21st Century Skills
How can we prepare students to benefit from and meet the challenges of the the 21st Century? How can students be engaged in learning that challenges and prepares them for the new collaborative, global, fast-paced world and for the unprecedented amount of information and resources at their fingertips. Many organizations, educators, and citizens are contributing to this essential discussion. Below are some pertinent resources.
Videos & Audio
21st Century Skills: The Lifeline to 21st Century Success
Bernie Trilling Interview (part 1)
Bernie Trilling Interview (part 2)
Bernie Trilling Interview (part 3)
21st Century Skills Video Narration
What does learning look like in the 21st century? A lot like the last century. Sure, we've upgraded the classroom environment.
But what about the way we teach? Academic standards are rigorous - but they don't prepare students to be producers, innovators or leaders in a global economy.
Once they graduate, many students drift, unable to maneuver their craft. They struggle to apply what they've learned in school to an authentic experience.
While they may have mastered reading, math, and science curricula, they did not develop complementary literacies in communication, critical thinking, or technology. If they can't leverage what they know, it's less likely that they'll be able to navigate a complex environment.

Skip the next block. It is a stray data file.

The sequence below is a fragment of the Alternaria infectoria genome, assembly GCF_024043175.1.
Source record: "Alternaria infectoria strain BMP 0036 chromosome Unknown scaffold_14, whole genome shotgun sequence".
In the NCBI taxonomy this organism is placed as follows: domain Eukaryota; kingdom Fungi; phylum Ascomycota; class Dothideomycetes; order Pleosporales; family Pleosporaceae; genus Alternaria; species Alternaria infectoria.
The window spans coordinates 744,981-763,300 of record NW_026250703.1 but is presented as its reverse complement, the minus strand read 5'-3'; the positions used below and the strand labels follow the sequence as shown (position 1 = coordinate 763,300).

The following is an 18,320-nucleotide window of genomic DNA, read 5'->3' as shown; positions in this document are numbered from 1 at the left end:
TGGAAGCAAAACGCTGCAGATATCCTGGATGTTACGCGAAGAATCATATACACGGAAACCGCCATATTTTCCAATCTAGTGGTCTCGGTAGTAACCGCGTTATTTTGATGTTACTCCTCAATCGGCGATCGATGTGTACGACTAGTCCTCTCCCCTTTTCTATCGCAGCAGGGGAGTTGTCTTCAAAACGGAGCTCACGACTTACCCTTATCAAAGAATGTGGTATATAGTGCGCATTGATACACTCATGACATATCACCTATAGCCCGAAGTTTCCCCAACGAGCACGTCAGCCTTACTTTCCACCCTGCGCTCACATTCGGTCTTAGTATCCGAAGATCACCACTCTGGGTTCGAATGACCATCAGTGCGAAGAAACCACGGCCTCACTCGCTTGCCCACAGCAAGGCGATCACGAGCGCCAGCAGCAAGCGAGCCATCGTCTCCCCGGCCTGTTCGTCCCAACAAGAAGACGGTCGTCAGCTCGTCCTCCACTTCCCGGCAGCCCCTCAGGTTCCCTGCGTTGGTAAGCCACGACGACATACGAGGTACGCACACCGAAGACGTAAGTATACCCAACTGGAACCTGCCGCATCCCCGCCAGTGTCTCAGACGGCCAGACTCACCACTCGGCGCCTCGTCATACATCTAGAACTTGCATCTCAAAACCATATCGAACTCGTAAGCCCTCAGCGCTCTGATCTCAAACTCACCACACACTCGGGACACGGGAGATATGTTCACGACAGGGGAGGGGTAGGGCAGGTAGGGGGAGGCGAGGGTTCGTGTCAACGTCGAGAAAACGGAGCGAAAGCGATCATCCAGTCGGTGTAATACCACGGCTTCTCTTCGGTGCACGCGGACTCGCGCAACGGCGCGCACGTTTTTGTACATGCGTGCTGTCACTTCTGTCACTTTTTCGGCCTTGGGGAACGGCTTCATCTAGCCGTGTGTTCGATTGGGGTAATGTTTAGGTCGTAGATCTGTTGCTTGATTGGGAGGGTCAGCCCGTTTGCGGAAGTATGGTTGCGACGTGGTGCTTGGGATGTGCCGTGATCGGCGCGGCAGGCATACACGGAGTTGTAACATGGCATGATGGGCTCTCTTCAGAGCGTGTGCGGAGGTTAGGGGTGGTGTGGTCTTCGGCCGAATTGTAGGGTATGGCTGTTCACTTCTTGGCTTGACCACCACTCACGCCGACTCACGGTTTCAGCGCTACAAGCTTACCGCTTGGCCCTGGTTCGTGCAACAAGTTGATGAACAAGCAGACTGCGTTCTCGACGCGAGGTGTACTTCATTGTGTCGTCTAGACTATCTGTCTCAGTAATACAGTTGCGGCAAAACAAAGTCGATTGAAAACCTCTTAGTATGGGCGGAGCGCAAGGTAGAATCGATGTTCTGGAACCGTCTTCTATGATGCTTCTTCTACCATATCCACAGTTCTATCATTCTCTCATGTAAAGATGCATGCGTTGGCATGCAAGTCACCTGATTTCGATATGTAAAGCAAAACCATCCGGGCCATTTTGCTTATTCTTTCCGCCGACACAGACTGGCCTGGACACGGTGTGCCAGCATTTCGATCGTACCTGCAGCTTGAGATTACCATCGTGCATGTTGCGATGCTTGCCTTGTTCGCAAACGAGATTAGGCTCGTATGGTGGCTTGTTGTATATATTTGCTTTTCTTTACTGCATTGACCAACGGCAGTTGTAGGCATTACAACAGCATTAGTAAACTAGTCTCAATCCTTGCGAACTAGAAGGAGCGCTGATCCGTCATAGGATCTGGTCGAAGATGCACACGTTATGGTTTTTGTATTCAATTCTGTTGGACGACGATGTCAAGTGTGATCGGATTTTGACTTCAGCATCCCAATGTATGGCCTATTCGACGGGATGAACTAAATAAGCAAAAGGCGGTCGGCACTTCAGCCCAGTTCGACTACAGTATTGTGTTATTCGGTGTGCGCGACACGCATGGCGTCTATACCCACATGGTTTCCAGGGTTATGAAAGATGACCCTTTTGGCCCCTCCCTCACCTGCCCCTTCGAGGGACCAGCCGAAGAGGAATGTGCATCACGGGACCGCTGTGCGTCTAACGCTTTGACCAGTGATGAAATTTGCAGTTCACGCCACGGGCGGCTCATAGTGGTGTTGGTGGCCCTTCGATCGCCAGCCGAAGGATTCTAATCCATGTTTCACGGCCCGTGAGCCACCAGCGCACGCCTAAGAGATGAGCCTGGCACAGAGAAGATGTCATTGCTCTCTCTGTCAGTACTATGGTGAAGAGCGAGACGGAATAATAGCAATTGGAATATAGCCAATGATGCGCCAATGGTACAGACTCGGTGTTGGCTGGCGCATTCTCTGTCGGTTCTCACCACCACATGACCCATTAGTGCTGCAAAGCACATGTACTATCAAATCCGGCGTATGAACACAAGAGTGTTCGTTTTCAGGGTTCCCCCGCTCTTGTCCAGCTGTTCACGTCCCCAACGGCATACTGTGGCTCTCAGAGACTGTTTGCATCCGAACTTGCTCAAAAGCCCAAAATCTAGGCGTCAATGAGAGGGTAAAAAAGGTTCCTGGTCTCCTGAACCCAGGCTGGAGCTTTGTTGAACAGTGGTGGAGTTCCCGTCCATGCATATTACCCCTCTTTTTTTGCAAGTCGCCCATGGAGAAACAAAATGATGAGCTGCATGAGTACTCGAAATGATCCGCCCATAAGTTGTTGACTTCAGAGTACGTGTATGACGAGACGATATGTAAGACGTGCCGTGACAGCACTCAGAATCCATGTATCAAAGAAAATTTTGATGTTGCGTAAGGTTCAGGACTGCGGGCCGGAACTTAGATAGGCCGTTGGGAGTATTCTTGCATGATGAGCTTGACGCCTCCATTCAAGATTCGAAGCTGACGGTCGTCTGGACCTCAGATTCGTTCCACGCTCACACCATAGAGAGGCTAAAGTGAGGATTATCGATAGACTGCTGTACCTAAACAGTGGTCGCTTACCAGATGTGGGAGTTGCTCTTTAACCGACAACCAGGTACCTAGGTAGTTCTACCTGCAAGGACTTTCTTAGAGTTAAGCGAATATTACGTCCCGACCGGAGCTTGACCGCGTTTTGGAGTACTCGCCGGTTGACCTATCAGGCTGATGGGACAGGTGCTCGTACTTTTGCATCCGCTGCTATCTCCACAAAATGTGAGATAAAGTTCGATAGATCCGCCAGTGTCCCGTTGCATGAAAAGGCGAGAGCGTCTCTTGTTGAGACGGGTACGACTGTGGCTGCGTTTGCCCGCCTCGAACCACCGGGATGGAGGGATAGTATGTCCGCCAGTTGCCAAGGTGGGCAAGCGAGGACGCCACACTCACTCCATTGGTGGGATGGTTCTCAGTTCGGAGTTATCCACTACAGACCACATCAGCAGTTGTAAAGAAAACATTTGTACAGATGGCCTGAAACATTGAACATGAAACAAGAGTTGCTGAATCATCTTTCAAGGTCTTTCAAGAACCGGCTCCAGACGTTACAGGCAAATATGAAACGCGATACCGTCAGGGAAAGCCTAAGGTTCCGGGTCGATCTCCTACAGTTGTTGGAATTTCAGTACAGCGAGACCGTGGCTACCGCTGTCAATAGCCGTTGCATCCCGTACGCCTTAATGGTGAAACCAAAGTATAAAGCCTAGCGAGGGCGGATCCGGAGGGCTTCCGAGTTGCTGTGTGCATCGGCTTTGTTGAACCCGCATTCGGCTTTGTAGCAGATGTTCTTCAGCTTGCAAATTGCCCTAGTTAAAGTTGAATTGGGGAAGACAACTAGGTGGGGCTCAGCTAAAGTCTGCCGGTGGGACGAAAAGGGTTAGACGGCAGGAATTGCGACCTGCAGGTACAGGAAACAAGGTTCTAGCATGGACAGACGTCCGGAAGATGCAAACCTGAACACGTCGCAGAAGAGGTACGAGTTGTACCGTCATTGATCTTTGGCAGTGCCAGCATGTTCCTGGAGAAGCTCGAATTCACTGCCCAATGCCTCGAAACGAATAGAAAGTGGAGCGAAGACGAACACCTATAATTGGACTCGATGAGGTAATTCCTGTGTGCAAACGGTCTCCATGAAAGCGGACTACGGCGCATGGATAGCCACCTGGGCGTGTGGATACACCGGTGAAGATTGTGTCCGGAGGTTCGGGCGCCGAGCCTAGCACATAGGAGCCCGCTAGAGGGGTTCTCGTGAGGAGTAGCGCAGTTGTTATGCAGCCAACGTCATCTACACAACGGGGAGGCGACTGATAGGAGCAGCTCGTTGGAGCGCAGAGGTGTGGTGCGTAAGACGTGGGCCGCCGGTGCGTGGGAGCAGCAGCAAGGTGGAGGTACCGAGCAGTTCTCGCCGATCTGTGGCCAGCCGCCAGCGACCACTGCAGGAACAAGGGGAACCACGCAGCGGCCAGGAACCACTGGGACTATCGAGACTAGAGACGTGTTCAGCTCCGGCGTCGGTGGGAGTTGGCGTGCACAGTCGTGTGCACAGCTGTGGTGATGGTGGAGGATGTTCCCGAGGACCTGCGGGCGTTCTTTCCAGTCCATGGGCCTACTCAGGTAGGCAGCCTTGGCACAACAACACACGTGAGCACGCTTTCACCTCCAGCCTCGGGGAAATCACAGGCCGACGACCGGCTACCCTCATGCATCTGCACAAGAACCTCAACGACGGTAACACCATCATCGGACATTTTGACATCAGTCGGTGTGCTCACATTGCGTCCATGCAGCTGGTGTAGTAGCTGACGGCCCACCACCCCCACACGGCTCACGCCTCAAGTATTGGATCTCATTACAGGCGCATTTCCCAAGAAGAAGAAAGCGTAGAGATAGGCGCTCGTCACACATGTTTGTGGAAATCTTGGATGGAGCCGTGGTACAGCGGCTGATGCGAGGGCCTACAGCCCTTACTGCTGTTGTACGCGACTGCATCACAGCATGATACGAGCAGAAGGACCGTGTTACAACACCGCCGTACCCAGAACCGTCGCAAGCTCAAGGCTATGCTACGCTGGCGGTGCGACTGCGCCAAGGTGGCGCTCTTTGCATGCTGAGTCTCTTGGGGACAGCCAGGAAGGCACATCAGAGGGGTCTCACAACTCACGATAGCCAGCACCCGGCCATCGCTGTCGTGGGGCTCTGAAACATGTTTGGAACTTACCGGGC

The good news is many educators strive to make core subjects relevant and accessible. They weave 21st century themes, such as global awareness or financial literacy, into reading, math, and science instruction. What's more, some fold in 21st century skills such as learning and innovation. These skills encompass creativity, critical-thinking, and collaboration. By pairing math with creativity, for example, we can make a complex subject tangible to more students.
Students must also be fluent in information, media, and technology in order to collaborate effectively and on a global scale.
If we embrace popular technology in the classroom, students will be more committed to their work. For example, students might hone writing skills by building a website.
Life and career skills also round out core curriculum.
By working on teams, students learn to be flexible, adaptable, and directed. When students are granted ownership of projects, they are vested in the outcome. These skills model 21st century work dynamics.
By teaching core and 21st century skills in tandem, students are more likely to become active, productive citizens. If this is a preferred outcome for American Students, we must standardize 21st century skills; then support them.
We can offer professional development to educators - showing them how to rewrap traditional curricula. At the same time, we can define ways to for students to practice and perfect these skills - to strengthen their impact in the workplace.
Today, we're ankle-deep in the 21st century. Let's pull all students ashore - to increase the quality of their lives and their contributions to the world.
21st Century Skills Book
Partnership for 21st Century Skills
Rigorous Curriculum Higher Education Reconciliation Act of 2005
See: Federal Register / Vol. 71, No. 127 / Monday, July 3, 2006 / Rules and Regulations